Piñata Records: Folks drinking and swearing and brainstorming
|Photo by Dave Hoenack|
They might have chosen the name Piñata Records, but the four members of Southside Desire who founded the label have hardly stuffed it with the unexpected. With two releases last year, and a third out this weekend, Piñata has put perceptions of the "throwback" act on its ear by giving it a distinctive punkish edge. Southside Desire's LP, Songs to Love and Die To, gave a "spirit of '77" jolt to retro soul, and the Narco States EP that followed it took the same approach to reviving vintage garage rock.
Gimme Noise met Marvel Devitt, Trevor E, Gloria Iacono, and Damien Tank at Memory Lanes to talk about the label's direction and its new release, a split single featuring two songs each from Southside Desire and Black Diet.
Tank says the label was inspired by Our Noise, the 2009 book about Merge Records subtitled The Indie Label That Got Big and Stayed Small. "It was especially the first 10 chapters or so, when they were just putting out their friends' records around Chapel Hill, but it also had a lot of practical information. Things like, 'What is a distributor?' not to mention a business model we ended up co-opting. We make sure everyone we work with is compensated as equally as we are, keeping everything as 50/50 as possible."
"The thing that holds it together is an attitude," explains Devitt. "It's not throwback or retro, but an approach." This approach is what Black Diet's lead singer, Jonathan Tolliver, has described as "garage influenced, energetic, and unpretentious."
Tolliver's rockin' soul band is the third and latest to be pressed by Piñata, having pushed itself into their world at just the right time. Marvel Devitt explains how they discovered Black Diet, who were then playing under another name: "Sometimes I peruse the Craigslist musician postings for entertainment. If I ever have a bad day I just look there a while, because some of it is really outrageous. Once in a while I post something myself and on one occasion I finished doing that -- 'Keyboard player wanted for soul band' -- and I found another band had written almost the same thing only a couple days earlier."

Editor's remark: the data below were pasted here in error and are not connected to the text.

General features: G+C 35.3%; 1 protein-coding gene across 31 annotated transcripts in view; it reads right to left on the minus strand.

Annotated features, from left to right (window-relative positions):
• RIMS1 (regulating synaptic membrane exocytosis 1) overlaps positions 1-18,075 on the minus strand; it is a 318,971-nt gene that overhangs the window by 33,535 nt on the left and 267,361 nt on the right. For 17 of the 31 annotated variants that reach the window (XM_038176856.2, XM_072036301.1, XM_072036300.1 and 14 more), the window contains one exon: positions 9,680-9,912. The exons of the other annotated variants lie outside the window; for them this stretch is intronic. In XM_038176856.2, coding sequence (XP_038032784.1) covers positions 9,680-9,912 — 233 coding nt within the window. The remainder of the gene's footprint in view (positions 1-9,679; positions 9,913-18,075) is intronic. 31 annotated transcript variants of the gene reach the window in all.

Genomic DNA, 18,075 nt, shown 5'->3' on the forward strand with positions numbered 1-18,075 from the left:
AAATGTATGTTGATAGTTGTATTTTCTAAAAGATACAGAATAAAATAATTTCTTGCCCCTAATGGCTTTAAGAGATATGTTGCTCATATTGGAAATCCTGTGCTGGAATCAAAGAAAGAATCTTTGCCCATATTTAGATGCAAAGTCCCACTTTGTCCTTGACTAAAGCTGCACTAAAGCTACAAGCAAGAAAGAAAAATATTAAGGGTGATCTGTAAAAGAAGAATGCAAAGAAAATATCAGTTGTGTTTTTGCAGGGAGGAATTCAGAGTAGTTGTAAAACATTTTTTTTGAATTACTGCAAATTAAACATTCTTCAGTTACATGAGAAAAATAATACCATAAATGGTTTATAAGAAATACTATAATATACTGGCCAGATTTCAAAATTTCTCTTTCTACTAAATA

"I thought, 'What the fuck? Who are these guys?' So I looked them up -- JT and the Sloppy Seconds -- and found they were really good. They had been together a while longer than us. I found a few old videos and loved them." Devitt sent them a message and forgot about it.
Tolliver, i.e. frontman JT, contacted the Nomad World Pub about playing Southside Desire's next show there, the album release for Songs to Love and Die To. And who is the Nomad's booking agent? None other than Trevor E. Seemingly destined to work together, the members of Southside Desire first saw JT and the Sloppy Seconds perform that night. "My jaw dropped," says Devitt, "They floored me. They made me scared a little bit. 'We've got to follow these guys?' And that little bit of friction is good."
The bands established a healthy friendship, exchanging members on occasion. Mr. E and Tolliver traveled to South by Southwest and reported their adventures back on the label's blog. Tolliver's band evolved into Black Diet, who recorded two new songs for this week's new 7-inch single.